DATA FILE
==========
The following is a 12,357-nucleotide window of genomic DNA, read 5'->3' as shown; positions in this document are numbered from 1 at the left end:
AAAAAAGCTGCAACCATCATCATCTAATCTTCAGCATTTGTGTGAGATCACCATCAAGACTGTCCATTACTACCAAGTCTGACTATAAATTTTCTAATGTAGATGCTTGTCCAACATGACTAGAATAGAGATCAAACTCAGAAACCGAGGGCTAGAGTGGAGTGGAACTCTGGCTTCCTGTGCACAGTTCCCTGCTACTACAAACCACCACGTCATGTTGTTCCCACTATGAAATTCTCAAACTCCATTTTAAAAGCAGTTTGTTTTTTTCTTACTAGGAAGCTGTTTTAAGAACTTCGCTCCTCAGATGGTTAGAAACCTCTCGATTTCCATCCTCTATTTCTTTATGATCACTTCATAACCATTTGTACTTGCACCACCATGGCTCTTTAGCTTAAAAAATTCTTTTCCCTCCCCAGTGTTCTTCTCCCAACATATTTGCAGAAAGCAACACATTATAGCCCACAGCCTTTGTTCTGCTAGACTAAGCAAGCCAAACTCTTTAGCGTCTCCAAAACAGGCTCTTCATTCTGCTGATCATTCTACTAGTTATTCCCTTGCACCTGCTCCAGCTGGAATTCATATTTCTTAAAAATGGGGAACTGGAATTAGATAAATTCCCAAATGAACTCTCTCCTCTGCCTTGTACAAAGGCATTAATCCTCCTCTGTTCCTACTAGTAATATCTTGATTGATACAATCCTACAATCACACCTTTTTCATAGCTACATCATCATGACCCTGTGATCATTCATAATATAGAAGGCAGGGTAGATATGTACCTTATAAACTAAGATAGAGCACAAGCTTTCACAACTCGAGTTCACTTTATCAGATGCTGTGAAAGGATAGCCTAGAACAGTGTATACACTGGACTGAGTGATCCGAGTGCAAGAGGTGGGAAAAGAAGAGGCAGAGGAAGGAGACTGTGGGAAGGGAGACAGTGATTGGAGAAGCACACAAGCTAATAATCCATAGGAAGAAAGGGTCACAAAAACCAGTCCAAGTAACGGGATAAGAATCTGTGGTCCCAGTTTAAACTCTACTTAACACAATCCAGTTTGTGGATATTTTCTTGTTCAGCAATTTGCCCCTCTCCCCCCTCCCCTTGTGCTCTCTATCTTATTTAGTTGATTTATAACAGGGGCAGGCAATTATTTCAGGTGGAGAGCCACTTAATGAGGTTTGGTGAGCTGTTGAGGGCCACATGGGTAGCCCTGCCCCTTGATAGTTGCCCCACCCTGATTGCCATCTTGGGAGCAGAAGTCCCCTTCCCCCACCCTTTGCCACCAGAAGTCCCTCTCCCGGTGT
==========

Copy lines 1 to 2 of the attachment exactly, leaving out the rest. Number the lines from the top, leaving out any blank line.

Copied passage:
The following is a 12,357-nucleotide window of genomic DNA, read 5'->3' as shown; positions in this document are numbered from 1 at the left end:
AAAAAAGCTGCAACCATCATCATCTAATCTTCAGCATTTGTGTGAGATCACCATCAAGACTGTCCATTACTACCAAGTCTGACTATAAATTTTCTAATGTAGATGCTTGTCCAACATGACTAGAATAGAGATCAAACTCAGAAACCGAGGGCTAGAGTGGAGTGGAACTCTGGCTTCCTGTGCACAGTTCCCTGCTACTACAAACCACCACGTCATGTTGTTCCCACTATGAAATTCTCAAACTCCATTTTAAAAGCAGTTTGTTTTTTTCTTACTAGGAAGCTGTTTTAAGAACTTCGCTCCTCAGATGGTTAGAAACCTCTCGATTTCCATCCTCTATTTCTTTATGATCACTTCATAACCATTTGTACTTGCACCACCATGGCTCTTTAGCTTAAAAAATTCTTTTCCCTCCCCAGTGTTCTTCTCCCAACATATTTGCAGAAAGCAACACATTATAGCCCACAGCCTTTGTTCTGCTAGACTAAGCAAGCCAAACTCTTTAGCGTCTCCAAAACAGGCTCTTCATTCTGCTGATCATTCTACTAGTTATTCCCTTGCACCTGCTCCAGCTGGAATTCATATTTCTTAAAAATGGGGAACTGGAATTAGATAAATTCCCAAATGAACTCTCTCCTCTGCCTTGTACAAAGGCATTAATCCTCCTCTGTTCCTACTAGTAATATCTTGATTGATACAATCCTACAATCACACCTTTTTCATAGCTACATCATCATGACCCTGTGATCATTCATAATATAGAAGGCAGGGTAGATATGTACCTTATAAACTAAGATAGAGCACAAGCTTTCACAACTCGAGTTCACTTTATCAGATGCTGTGAAAGGATAGCCTAGAACAGTGTATACACTGGACTGAGTGATCCGAGTGCAAGAGGTGGGAAAAGAAGAGGCAGAGGAAGGAGACTGTGGGAAGGGAGACAGTGATTGGAGAAGCACACAAGCTAATAATCCATAGGAAGAAAGGGTCACAAAAACCAGTCCAAGTAACGGGATAAGAATCTGTGGTCCCAGTTTAAACTCTACTTAACACAATCCAGTTTGTGGATATTTTCTTGTTCAGCAATTTGCCCCTCTCCCCCCTCCCCTTGTGCTCTCTATCTTATTTAGTTGATTTATAACAGGGGCAGGCAATTATTTCAGGTGGAGAGCCACTTAATGAGGTTTGGTGAGCTGTTGAGGGCCACATGGGTAGCCCTGCCCCTTGATAGTTGCCCCACCCTGATTGCCATCTTGGGAGCAGAAGTCCCCTTCCCCCACCCTTTGCCACCAGAAGTCCCTCTCCCGGTGT